Private Cloud of Data Helps Utah Cities Find Inefficiencies

The Utah City Data project launched a new online database in an effort to streamline uploading to walled-off databases.

by / November 19, 2010

Cities are always looking for ways to operate more efficiently. Sometimes learning from a community of similar size and characteristics — an “apples-to-apples” comparison — helps public employees identify strengths and weaknesses.

That’s the idea behind Utah City Data, a benchmarking project that helps participating cities and towns derive intelligence from a private cloud of city-by-city government data. In November, the project launched a new online database — accessible only to participants — with the hope that it will take the project to the next level.

Data such as demographics, property taxes, tax revenue and tax revenue per capita is collected and archived in the database. Registered users can browse by cluster, which is a group of similar cities; by county; or can look up a particular city.

Originally launched in 2007, Utah City Data was created in a collaborative effort by the Utah City Management Association, Utah League of Cities and Towns, University of Utah’s Center for Public Policy and Administration, and Brigham Young University’s Romney Institute of Public Management. Starting out with 29 cities, the project has expanded over the last three years to more than 40 cities, according to the Utah League of Cities and Towns.

The universities involved with the project help collect the data through public sources and through the online database by sending surveys to the different cities and towns that have joined the project. This process is more efficient than the process they used before, which included sending spreadsheets to the cities, said Sara McCormick, a research associate for the University of Utah. The new process works better because it gives cities the opportunity to fill out information at their convenience since they’re able to log on to the database when it’s convenient.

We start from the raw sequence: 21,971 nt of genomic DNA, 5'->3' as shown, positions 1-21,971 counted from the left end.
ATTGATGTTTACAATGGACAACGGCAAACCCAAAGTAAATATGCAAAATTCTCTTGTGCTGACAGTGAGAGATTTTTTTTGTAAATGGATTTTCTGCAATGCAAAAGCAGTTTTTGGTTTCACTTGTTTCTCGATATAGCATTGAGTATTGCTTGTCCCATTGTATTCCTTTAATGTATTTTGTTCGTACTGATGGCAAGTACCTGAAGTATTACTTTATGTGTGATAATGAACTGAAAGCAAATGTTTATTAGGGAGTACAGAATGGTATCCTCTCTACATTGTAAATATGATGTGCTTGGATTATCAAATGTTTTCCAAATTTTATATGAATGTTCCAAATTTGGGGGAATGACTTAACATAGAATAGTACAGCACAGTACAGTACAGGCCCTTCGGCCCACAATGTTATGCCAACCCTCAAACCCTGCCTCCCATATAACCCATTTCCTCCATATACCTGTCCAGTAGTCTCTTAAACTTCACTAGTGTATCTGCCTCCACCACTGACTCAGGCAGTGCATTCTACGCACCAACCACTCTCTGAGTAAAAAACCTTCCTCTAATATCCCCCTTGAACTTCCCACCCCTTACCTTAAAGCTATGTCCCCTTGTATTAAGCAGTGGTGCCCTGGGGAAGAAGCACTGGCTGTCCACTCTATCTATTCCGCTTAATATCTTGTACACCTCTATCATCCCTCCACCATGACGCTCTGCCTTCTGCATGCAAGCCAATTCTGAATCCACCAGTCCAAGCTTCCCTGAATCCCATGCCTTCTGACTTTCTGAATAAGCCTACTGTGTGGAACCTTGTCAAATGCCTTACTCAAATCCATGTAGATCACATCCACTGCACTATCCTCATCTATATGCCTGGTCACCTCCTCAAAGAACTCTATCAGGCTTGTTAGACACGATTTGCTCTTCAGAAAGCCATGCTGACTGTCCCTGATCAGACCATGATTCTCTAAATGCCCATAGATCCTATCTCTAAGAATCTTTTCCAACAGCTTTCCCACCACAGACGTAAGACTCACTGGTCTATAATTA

“Members can go in and fill in the information, can log out, and get back in and fill in the rest of the information,” she said. “They don’t have to submit data all at once.”

Neil Abercrombie, a public finance and policy analyst for the Utah League of Cities and Towns, said before the project launched three years ago, cities often had difficulty collecting data about other cities.

“City managers talked about putting together something more comprehensive, so they came to the Utah League of Cities and Towns,” Abercrombie said. “We thought the project would improve the service delivery and the management of our communities, so we helped bring together a coalition.”

Abercrombie said twice a year the Utah City Management Association holds conferences where the Utah League of Cities and Towns presents data from the benchmarking project to showcase best practices. Because the data collection is for comparative research purposes, cities learn about what other cities are doing to run more efficiently.

“One city said they did research on how to make their park better and through surveys learned that what was most important to citizens was if the trash had been emptied and if the bathrooms were clean,” Abercrombie said. “So they presented their results to other city managers.”

Abercrombie said there’s no emphasis on ranking the cities and the main purpose is to compare cities so they can learn how to improve. When cities join Utah City Data, they agree that they’re not at liberty to discuss the inefficiencies that are identified in other cities.

Cities pay a $500 flat rate annually to access the database, which includes data from all the participating cities. City managers or other authorized city personnel are given a username and password to the database, which is a Microsoft Open Database Connectivity interface.

Sarah Rich

In 2008, Sarah Rich graduated from California State University, Chico, where she majored in news-editorial journalism and minored in sociology. She wrote for for Government Technology magazine from 2010 through 2013.